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Effect of Kinetic Degrees of Freedom on Hierarchical Organization of Multi-element Synergies during Force Production and Releasing Tasks

Abstract

Objective: The purpose of this study was to examine the effect of degrees of freedom on the multi-synergies in two hierarchies of human hand system during force production and releasing tasks.

Method: In this study, the constrained movements of the aiming and releasing actions using both hands and fingers during archery-like shooting were implemented as experimental tasks. The participants produced a pulling force holding the customized frame (mimicking an archery bow, with a set of force transducers) and kept it consistently for about 5 seconds, and released fingers as quickly as possible in a self-paced manner within the next 5 seconds. An analytical method based on the uncontrolled manifold hypothesis was used to quantify the stability index (synergy index) in two hierarchies including two hands (upper hierarchy) and individual fingers (lower hierarchy).

Results: The results confirmed that the positive synergy pattern showed simultaneously at the upper and lower hierarchies, and the kinetic degrees of freedom were associated with the increment of hierarchical synergy indices and the performance indices. Also, the synergy indices of both hierarchies showed significant positive correlations with the performance accuracy during the task.

Conclusion: The results of this study suggest that the human control system actively uses extra degrees of freedom to stabilize task performance variables. Further increasing the degree of freedom at one level of hierarchy induces positive interactions across hierarchical control levels, which in turn positively affects the accuracy and precision of task performance.



Keywords



Motor redundancy Hierarchical synergy UCM Hypothesis



INTRODUCTION

Motor redundancy is a specific characteristic of human control systems. It is caused by the fact that the elemental variables involved in achieving the goals have a relatively large degrees of freedom compared to the dimensionalities where the performance variables are observed (Latash, 2000). Previous studies that have projected motor redundancy in human motion in terms of variability reported that these redundant degrees of freedom interact with each other to stabilize the key performance variables (Gelfand & Tsetlin, 1966; Latash, Scholz, Danion & Schoner, 2001; Li, Latash & Zatsiorsky, 1998; Park, Jo, Lewis, Huang & Latash, 2013; Scholz, Danion, Latash & Schoner, 2002). Such a strategy of the central nervous system (CNS) organizing family of solutions to achieve a successful performance can be termed as synergy, and it has been proposed to understand the process of neural activities for governing a redundant set of elements (Latash, 2008). In a previous study, an increase of the synergy index, in which each finger force stabilizes the total force and moment as the number of finger degrees of freedom increases (Kim, Xu & Park, 2018), was observed through an analysis method based on the uncontrolled manifold (UCM) hypothesis (Scholz & Schoner, 1999; Scholz, Schoner & Latash, 2000). As a result, the accuracy and precision of task performance were also increased through an experimental method that reproduces the aiming and release behavior of archery was observed.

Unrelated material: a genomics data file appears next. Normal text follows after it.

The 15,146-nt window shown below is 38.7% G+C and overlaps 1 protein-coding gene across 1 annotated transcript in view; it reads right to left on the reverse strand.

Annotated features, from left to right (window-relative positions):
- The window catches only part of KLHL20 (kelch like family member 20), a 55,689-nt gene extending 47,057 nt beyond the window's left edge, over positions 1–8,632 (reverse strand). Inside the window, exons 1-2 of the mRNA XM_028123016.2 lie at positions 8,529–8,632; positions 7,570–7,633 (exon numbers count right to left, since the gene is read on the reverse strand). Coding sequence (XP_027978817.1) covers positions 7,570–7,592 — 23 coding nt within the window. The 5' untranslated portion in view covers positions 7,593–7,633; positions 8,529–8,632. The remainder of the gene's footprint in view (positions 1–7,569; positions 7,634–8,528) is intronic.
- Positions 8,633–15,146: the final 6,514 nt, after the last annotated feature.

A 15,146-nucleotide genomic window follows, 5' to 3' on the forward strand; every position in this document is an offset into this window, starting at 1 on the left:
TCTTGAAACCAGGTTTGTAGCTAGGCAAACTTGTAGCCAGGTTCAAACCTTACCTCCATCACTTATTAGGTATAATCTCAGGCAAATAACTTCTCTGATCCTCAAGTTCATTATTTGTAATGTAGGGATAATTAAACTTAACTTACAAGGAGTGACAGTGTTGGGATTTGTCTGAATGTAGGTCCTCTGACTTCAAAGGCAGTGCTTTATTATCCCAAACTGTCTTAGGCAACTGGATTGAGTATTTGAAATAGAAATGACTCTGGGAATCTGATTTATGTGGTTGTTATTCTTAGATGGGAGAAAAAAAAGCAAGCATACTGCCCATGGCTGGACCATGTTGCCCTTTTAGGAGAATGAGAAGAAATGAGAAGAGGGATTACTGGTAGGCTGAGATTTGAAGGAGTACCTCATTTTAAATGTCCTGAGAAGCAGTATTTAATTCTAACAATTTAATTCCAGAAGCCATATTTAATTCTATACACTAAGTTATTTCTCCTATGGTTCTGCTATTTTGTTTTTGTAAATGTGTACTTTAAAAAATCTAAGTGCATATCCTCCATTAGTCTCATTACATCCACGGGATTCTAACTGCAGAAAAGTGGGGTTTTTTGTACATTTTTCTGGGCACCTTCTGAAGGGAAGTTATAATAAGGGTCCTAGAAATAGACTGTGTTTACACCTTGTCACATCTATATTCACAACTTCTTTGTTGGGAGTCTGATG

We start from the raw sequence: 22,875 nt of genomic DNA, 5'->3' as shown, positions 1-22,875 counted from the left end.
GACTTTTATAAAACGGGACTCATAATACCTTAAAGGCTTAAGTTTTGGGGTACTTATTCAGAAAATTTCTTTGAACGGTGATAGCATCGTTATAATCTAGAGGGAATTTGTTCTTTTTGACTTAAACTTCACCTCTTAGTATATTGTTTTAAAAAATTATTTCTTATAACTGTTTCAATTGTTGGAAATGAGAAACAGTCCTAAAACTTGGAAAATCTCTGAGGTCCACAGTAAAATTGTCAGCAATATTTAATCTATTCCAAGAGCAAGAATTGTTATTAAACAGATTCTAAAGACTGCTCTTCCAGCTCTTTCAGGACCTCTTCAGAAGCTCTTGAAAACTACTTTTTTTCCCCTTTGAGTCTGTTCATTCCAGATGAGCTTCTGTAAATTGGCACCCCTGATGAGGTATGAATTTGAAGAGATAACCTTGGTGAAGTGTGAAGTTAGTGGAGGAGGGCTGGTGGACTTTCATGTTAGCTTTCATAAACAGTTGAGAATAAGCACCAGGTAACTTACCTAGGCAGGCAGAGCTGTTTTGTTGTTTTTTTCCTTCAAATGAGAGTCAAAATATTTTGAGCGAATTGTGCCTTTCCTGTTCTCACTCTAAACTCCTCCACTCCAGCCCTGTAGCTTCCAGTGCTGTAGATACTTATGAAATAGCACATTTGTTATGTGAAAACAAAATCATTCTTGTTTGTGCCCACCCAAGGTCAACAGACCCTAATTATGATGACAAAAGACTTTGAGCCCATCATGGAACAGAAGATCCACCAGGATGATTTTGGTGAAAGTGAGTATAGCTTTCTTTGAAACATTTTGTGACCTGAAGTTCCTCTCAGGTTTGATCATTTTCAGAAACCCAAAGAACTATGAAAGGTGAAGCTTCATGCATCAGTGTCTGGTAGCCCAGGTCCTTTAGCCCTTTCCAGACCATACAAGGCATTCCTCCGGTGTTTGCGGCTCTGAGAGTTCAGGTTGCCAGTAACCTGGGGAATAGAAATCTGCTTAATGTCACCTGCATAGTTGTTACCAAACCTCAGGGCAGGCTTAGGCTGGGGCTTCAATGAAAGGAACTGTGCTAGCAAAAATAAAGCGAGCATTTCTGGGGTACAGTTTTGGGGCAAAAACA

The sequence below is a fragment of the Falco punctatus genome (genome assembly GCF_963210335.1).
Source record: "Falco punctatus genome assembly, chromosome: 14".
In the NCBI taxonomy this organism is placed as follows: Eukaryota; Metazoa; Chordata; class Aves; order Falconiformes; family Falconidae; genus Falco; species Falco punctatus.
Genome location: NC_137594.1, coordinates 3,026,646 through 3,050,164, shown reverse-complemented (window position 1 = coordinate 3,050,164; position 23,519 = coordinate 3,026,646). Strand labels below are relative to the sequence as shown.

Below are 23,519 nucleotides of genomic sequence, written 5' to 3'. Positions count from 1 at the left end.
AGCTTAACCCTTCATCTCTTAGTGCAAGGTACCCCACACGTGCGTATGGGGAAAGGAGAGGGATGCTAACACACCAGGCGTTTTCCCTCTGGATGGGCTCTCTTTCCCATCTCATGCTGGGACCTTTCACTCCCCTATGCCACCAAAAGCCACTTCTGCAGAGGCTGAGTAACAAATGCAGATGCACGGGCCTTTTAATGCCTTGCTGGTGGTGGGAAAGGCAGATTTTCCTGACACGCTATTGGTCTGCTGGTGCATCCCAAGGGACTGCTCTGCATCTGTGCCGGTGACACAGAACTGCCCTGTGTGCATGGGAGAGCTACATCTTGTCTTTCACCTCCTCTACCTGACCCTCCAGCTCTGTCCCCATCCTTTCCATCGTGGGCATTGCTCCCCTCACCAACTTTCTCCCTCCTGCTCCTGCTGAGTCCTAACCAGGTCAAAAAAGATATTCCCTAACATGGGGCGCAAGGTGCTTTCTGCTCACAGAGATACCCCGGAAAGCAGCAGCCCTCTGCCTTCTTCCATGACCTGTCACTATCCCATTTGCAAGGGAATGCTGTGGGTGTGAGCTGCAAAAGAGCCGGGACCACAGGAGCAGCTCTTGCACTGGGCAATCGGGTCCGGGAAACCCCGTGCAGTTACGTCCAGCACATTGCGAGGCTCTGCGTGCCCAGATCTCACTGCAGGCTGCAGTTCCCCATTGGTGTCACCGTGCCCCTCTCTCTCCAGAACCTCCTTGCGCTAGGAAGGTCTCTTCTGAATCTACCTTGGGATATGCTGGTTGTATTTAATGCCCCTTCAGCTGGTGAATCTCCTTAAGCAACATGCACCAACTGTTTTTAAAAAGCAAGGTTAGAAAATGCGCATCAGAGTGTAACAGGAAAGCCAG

The most motor tasks experienced in everyday life or in sporting activities require the control of redundant motor systems (synergy) through multiple hierarchies (Latash et al., 2001), and hierarchical control theory of the human motor system has been studied by several researchers (Bernstein, 1967; Gorniak, Zatsiorsky & Latash, 2007; Scholz & Latash, 1998). The experimental implementation of this hierarchical system was conducted in various ways, such as prehension tasks (Baud-Bovy & Soechting, 2001; Gao, Latash & Zatsiorsky, 2005; Shim, Latash & Zatsiorsky, 2005; Zatsiorsky, Gao & Latash, 2003) and two-hand finger pressing tasks (Gorniak et al., 2007; Kang, Shinohara, Zatsiorsky & Latash, 2004). The hierarchical control system concerning the finger force production task using both hands can be divided into two hierarchical control levels. One is the level of bimanual control of both hands, and the other is the multi-finger control of each hand. Previous studies have reported a tendency of these two hierarchical levels to interact with each other to stabilize specific task performance (Gorniak et al., 2007; Kang et al., 2004; Li, Danion, Zatsiorsky & Latash, 2002).